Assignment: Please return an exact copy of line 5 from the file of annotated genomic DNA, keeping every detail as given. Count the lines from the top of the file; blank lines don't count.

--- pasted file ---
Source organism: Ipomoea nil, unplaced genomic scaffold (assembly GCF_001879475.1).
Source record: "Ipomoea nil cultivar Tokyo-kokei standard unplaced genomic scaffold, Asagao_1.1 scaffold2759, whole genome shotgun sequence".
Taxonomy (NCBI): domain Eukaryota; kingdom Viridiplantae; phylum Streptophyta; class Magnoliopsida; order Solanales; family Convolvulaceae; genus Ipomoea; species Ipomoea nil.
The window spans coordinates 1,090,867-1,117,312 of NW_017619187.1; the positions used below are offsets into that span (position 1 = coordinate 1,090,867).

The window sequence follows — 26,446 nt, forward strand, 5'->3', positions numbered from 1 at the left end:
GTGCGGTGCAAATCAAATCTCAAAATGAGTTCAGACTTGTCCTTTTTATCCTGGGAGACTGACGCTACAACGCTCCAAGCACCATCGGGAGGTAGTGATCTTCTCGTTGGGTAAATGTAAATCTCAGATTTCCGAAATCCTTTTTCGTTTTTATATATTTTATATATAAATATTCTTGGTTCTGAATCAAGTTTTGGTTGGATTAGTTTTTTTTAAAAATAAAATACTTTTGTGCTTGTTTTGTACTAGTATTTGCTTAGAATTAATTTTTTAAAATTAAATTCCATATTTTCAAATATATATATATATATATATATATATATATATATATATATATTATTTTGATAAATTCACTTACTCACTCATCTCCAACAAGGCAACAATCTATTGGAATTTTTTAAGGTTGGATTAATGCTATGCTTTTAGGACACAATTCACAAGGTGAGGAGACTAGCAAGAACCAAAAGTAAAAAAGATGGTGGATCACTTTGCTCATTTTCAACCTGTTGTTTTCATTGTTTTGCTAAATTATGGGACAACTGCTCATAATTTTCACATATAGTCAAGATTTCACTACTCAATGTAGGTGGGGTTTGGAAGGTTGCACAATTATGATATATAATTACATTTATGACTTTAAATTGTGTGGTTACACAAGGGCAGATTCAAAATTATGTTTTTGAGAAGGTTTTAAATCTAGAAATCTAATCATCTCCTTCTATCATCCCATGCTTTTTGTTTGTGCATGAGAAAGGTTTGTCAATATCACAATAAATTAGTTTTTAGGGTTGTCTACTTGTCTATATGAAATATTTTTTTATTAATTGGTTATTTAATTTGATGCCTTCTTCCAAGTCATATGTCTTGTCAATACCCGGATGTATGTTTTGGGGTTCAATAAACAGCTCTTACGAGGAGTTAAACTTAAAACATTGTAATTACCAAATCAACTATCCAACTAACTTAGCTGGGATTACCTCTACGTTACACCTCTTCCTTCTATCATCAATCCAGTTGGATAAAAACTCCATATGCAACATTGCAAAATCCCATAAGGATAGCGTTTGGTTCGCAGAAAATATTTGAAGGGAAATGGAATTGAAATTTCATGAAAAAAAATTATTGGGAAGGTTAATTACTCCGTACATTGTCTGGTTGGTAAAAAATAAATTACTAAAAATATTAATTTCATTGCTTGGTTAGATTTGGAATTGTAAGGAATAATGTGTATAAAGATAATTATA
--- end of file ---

The window sequence follows — 26,446 nt, forward strand, 5'->3', positions numbered from 1 at the left end: